The craft would parachute into the water. Alighting over water rather than land made braking rockets unnecessary, but its disadvantages included difficult retrieval and the danger of drowning; the NASA Space Shuttle design was intended to land on a runway instead. Some future spacecraft are planning to permit water alightings While ditching is uncommon in commercial passenger travel, small aircraft tend to ditch more because they have only one engine and their systems have fewer redundancies. According to the National Transportation Safety Board, there are about a dozen ditchings per year. General aviation includes all fields of aviation outside of scheduled flights; this classification includes small aircraft, e.g. training aircraft, gliders and corporate aircraft, including business jets and other for-hire operations. General aviation has the highest accident and incident rate in aviation, with 16 deaths per million flight hours, compared to 0.74 deaths per million flight hours for commercial flights.
The FAA does not require commercial pilots to train to ditch but airline cabin personnel must train on the evacuation process. In addition, the FAA implemented rules under which circumstances an aircraft has to carry emergency equipment including floating devices such as life jackets and life rafts; some aircraft are designed with the possibility of a water landing in mind. Airbus aircraft, for example, feature a "ditching button" which, if pressed, closes valves and openings underneath the aircraft, including the outflow valve, the air inlet for the emergency RAT, the avionics inlet, the extract valve, the flow control valve, it is meant to slow flooding in a water landing. On 11 April 1952, Pan Am Flight 526A ditched 11.3 miles northwest of Puerto Rico due to engine failure after take off. Many survived the initial ditching but panicking passengers refused to leave the sinking wreck and drowned. 52 passengers were killed, 17 passengers and crew members were rescued by the USCG. After this accident it was recommended to implement pre-flight safety demonstrations for over-water flights.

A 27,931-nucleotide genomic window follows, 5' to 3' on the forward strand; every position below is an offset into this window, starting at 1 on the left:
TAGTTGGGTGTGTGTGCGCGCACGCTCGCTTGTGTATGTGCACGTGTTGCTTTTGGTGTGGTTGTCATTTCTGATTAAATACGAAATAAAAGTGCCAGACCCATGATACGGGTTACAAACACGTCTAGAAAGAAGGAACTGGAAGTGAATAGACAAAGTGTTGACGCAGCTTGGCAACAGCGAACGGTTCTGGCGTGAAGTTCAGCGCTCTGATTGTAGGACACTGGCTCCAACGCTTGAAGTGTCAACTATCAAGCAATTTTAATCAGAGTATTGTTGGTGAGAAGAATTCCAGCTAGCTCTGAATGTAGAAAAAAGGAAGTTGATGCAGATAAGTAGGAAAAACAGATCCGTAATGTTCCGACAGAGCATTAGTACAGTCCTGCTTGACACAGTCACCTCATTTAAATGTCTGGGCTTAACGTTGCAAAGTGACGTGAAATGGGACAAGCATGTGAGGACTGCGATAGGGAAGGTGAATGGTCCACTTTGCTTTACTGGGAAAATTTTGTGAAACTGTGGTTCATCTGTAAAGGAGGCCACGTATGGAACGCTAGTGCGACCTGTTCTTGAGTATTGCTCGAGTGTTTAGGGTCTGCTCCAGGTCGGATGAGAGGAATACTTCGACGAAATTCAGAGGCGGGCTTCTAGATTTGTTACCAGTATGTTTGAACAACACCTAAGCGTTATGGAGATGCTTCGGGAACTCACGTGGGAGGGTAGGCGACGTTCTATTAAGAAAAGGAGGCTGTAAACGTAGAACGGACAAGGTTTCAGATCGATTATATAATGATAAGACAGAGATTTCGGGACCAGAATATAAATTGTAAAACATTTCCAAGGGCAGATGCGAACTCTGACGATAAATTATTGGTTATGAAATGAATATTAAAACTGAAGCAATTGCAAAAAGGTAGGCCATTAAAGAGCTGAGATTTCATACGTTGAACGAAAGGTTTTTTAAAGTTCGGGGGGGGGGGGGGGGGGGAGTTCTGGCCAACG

On 16 April 1952, the de Havilland Australia DHA-3 Drover VH-DHA operated by the Australian Department of Civil Aviation with 3 occupants was ditched in the Bismarck Sea between Wewak and Manus Island. The port propeller failed, a propeller blade penetrated the fuselage and the single pilot was rendered unconscious. On 3 August 1953, Air France Flight 152, a Lockheed L-749A Constellation ditched 6 miles from Fethiye Point, Turkey 1.5 miles offshore into the Mediterranean Sea on a flight between Rome and Beirut, Lebanon. The propeller had failed due to blade fracture. Due to violent vibrations, engine number three broke away and control of engine number four was lost; the crew of eight and all but four of the 34 passengers were rescued. On 19 June 1954, Swissair Convair CV-240 HB-IRW ditched into the English Channel because of fuel starvation, attributed to pilot error. All three crew and five passengers could escape the plane. However, three of the passengers could not swim and drowned, because there were no life jackets on board, not prescribed at the time.
On 26 March 1955, Pan Am Flight 845/26 ditched 35 miles from the Oregon coast after an engine tore loose. Despite the tail section breaking off during the impact the aircraft floated for twenty minutes before sinking. 4 died. On 2 April 1956, Northwest Orient Airlines Flight 2 ditched into Puget Sound after severe buffeting and altitude loss, determined to have been caused by the failure of the crew to close the cowl flaps on the plane's engines. All aboard escaped the aircraft after a textbook landing, but four passengers and one flight attendant succumbed either to drowning or to hypothermia before being rescued. On 16 October 1956, Pan Am Flight 6 ditched northeast of Hawaii, after losing two of its four engines; the aircraft circled around USCGC Pontchartrain until daybreak. On 23 September 1962, Flying Tiger Line Flight 923, a Lockheed 1049H-82 Super Constellation N6923C, passenger aircraft, on a military charter flight, with
Flying Tiger Line Flight 66